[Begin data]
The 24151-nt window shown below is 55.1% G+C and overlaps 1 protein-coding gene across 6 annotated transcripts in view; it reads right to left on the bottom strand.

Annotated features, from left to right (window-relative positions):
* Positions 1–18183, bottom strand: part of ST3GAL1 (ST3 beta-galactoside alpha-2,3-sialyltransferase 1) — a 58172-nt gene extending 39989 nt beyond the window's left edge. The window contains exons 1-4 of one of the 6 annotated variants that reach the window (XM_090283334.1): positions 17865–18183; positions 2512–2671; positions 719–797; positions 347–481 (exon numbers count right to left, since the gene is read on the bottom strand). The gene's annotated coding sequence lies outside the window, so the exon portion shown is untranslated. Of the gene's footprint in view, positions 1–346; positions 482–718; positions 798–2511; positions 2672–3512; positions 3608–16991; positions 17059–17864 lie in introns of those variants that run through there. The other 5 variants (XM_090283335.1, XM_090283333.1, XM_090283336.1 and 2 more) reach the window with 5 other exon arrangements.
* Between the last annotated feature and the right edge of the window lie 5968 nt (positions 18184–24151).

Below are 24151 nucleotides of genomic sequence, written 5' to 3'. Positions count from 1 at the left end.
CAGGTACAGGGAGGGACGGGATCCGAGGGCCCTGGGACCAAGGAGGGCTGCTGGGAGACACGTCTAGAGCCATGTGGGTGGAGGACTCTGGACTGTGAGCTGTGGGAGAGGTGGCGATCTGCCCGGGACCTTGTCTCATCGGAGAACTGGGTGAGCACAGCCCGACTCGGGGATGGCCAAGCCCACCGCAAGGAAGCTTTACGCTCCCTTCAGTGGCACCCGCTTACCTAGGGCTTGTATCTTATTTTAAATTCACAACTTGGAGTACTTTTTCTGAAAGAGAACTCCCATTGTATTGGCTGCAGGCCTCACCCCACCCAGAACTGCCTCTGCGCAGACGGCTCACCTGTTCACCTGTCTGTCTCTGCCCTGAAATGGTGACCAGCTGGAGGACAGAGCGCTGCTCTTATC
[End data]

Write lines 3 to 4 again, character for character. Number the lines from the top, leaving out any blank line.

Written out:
* Positions 1–18183, bottom strand: part of ST3GAL1 (ST3 beta-galactoside alpha-2,3-sialyltransferase 1) — a 58172-nt gene extending 39989 nt beyond the window's left edge. The window contains exons 1-4 of one of the 6 annotated variants that reach the window (XM_090283334.1): positions 17865–18183; positions 2512–2671; positions 719–797; positions 347–481 (exon numbers count right to left, since the gene is read on the bottom strand). The gene's annotated coding sequence lies outside the window, so the exon portion shown is untranslated. Of the gene's footprint in view, positions 1–346; positions 482–718; positions 798–2511; positions 2672–3512; positions 3608–16991; positions 17059–17864 lie in introns of those variants that run through there. The other 5 variants (XM_090283335.1, XM_090283333.1, XM_090283336.1 and 2 more) reach the window with 5 other exon arrangements.
* Between the last annotated feature and the right edge of the window lie 5968 nt (positions 18184–24151).